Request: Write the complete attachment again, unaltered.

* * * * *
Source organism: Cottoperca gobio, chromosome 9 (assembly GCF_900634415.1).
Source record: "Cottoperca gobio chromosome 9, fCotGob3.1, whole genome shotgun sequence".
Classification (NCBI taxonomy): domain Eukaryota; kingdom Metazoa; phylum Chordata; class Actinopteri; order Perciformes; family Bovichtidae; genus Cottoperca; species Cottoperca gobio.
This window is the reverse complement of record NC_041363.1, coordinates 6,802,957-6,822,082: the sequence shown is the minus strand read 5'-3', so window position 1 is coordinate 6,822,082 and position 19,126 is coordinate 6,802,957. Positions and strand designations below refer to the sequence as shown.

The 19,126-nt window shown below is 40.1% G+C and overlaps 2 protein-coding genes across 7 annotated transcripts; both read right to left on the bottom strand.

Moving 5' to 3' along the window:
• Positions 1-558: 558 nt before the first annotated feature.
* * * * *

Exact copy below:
Source organism: Cottoperca gobio, chromosome 9 (assembly GCF_900634415.1).
Source record: "Cottoperca gobio chromosome 9, fCotGob3.1, whole genome shotgun sequence".
Classification (NCBI taxonomy): domain Eukaryota; kingdom Metazoa; phylum Chordata; class Actinopteri; order Perciformes; family Bovichtidae; genus Cottoperca; species Cottoperca gobio.
This window is the reverse complement of record NC_041363.1, coordinates 6,802,957-6,822,082: the sequence shown is the minus strand read 5'-3', so window position 1 is coordinate 6,822,082 and position 19,126 is coordinate 6,802,957. Positions and strand designations below refer to the sequence as shown.

The 19,126-nt window shown below is 40.1% G+C and overlaps 2 protein-coding genes across 7 annotated transcripts; both read right to left on the bottom strand.

Moving 5' to 3' along the window:
• Positions 1-558: 558 nt before the first annotated feature.